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In the winter of 1868, Eben Frost goes to a Boston pawnshop and redeems a silver medal, inscribed to "Dr. W.T.G. Morton, the Benefactor of Mankind, with the Gratitude of Humanity." Frost drives to a country farmhouse and gives the medal to Morton's widow, Elizabeth Morton who explains to her daughter, Betty, that Frost was the first person given anesthesia by her father, Boston dentist Dr. W.T.G. Morton. The story flashes back 20 years to find Morton being wildly acclaimed by medical students as the man whose discovery of "letheon" had forever ended pain as, before that day, even amputations were performed with the patient fully conscious. "Letheron", unknown to everybody but Morton and Elizabeth, is simply highly rectified sulfuric ether - cleaning fluid - easily obtainable at a pharmacy. By keeping the secret, Dr. Morton could be rich, but he had rather be poor than see a girl strapped to an operating table under the knife of Dr. Warren, and he reveals his secret to a group of ...Written by
Les Adams <email@example.com>
Filmed April-June 1942, but not released until 1944. Preview audiences found the film confusing and it was taken away from Sturges by Executive Producer Buddy G. De Sylva and re-edited over the director's objections. See more »
A Sturgis Curiosity - and a One Sided View of a Discovery
Every book or play or movie based on history is bound to give only part of the story, and THE GREAT MOMENT is no exception. Preston Sturgis was one of the masters of sound film comedy in the 1940s, which sharp satires like THE GREAT McGINTY, SULLIVAN'S TRAVELS, and THE MIRACLE OF MORGAN'S CREEK. But he wanted to try something more serious - a biography of Dr. William Morton, the dentist who popularized the use of anesthesia (nitrous oxide) in operations. The film was shot in 1942, when Sturgis was reaching the height of his rocket-like career. But the management of Paramount was not satisfied with the film as Sturgis cut it, for he ended the story on a tragic note (that Morton never did benefit by his great discovery, and died impoverished and in disgrace). It was not an up-beat ending, and as Sturgis was known for comedies his film had to be up-beat. They re-cut the film as it remains today, and it ends (illogically) in the middle, with Morton's first triumphant use of nitrous oxide in an operation in 1846. To add to the film's tribulations there was a two year backlog of Hollywood films in 1942, so it was not released until 1944. It did moderate business, and did not aid Sturgis's faltering career at that point.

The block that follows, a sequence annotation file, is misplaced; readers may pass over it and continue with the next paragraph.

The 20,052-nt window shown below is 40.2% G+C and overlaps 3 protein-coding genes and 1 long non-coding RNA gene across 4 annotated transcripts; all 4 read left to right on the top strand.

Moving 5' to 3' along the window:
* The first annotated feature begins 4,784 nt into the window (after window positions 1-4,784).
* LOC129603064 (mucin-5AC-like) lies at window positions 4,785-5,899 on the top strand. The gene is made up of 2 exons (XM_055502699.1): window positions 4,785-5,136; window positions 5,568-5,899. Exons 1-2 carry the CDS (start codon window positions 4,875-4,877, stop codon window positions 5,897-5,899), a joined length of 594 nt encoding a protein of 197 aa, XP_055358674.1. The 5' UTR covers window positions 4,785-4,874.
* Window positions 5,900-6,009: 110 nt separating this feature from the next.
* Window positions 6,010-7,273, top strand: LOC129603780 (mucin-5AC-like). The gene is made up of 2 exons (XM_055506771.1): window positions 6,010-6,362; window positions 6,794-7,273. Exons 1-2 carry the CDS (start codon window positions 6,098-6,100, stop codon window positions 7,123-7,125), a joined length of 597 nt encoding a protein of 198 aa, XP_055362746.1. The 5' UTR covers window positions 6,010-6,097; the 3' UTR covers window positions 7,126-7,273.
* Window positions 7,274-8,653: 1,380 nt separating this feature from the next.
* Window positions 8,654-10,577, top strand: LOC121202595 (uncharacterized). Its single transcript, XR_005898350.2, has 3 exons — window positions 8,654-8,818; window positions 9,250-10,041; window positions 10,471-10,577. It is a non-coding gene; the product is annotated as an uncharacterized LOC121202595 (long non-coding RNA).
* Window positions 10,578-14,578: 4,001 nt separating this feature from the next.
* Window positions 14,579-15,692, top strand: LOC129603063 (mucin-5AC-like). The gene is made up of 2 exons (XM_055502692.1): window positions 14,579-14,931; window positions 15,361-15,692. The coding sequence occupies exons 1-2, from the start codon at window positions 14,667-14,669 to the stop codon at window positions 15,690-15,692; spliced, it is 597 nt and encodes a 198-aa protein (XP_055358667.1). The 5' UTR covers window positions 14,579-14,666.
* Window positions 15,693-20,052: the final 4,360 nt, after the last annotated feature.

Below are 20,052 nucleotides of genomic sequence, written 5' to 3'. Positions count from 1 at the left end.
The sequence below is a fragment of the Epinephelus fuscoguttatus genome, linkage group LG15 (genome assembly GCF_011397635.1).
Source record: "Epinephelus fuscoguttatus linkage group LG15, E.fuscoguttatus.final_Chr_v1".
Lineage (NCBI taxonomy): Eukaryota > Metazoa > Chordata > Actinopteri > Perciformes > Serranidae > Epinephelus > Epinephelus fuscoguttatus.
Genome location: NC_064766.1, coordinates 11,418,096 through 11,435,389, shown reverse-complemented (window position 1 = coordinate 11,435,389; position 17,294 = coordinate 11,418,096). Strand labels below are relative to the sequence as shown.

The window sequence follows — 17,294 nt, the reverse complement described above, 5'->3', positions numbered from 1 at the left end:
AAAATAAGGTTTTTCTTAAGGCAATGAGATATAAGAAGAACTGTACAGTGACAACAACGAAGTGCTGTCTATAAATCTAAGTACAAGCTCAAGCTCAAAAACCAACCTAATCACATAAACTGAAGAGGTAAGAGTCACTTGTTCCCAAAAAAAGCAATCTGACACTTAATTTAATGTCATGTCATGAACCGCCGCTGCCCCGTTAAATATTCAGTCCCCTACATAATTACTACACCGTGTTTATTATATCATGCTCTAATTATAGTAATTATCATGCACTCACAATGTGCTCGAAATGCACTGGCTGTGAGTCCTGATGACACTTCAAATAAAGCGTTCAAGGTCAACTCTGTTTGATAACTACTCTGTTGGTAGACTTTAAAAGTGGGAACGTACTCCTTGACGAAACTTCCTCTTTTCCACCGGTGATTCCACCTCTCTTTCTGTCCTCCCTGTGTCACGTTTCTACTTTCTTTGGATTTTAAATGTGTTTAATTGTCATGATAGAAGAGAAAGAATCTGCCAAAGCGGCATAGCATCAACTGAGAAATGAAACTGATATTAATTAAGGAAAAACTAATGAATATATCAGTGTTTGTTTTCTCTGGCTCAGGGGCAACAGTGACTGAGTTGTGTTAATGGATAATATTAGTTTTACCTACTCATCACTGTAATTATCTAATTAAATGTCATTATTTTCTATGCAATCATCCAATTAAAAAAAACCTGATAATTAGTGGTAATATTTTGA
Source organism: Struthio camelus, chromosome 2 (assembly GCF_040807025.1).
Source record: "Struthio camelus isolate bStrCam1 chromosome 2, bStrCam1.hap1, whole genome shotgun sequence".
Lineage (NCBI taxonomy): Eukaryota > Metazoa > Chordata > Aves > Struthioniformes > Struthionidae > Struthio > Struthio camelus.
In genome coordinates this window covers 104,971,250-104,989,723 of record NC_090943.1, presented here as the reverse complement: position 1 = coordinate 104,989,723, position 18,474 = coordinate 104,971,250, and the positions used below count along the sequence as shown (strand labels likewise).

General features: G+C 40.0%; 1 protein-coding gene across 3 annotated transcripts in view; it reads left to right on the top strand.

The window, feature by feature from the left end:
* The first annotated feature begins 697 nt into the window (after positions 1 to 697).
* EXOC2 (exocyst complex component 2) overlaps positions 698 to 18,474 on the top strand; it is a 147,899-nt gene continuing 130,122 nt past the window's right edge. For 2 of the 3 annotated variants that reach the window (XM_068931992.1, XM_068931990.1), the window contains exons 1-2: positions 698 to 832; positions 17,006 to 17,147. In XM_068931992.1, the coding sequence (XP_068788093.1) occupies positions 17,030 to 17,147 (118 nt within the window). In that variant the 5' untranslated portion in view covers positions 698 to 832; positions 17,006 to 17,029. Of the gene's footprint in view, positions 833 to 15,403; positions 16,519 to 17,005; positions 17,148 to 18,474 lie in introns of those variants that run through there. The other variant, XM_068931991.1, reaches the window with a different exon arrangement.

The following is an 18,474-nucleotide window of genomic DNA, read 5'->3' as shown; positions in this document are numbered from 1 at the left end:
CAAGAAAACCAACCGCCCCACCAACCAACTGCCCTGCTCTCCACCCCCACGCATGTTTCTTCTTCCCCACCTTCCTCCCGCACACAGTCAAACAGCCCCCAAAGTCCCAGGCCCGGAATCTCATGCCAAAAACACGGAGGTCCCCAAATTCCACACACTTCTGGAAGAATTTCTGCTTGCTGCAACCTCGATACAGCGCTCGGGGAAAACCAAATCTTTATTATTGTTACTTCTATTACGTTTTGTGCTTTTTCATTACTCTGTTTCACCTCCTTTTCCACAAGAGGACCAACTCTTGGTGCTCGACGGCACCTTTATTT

As it is, the film is not uninteresting, and shows that Sturgis would have had funny sections in the film (William Demerest's reaction to ether, for example). But it is based on a book that paints Morton as the hero of the "Conquest of Pain", relegating Drs. Horace Wells and Charles Jackson to background/villain roles. It's more complex than the surviving film suggests. Nitrous oxide had been known as a gas with odd properties for some time. In 1800 Sir Humphrey Davy, the famous British Chemist, suggested (somewhat inadvertently) it might be used by surgeons. But it was the drug of choice for decades in Europe and American, for a quick, pleasant (but dangerous) high. In THE CIDER HOUSE RULES, Michael Caine's character uses ether to get high when depressed, and it eventually kills him.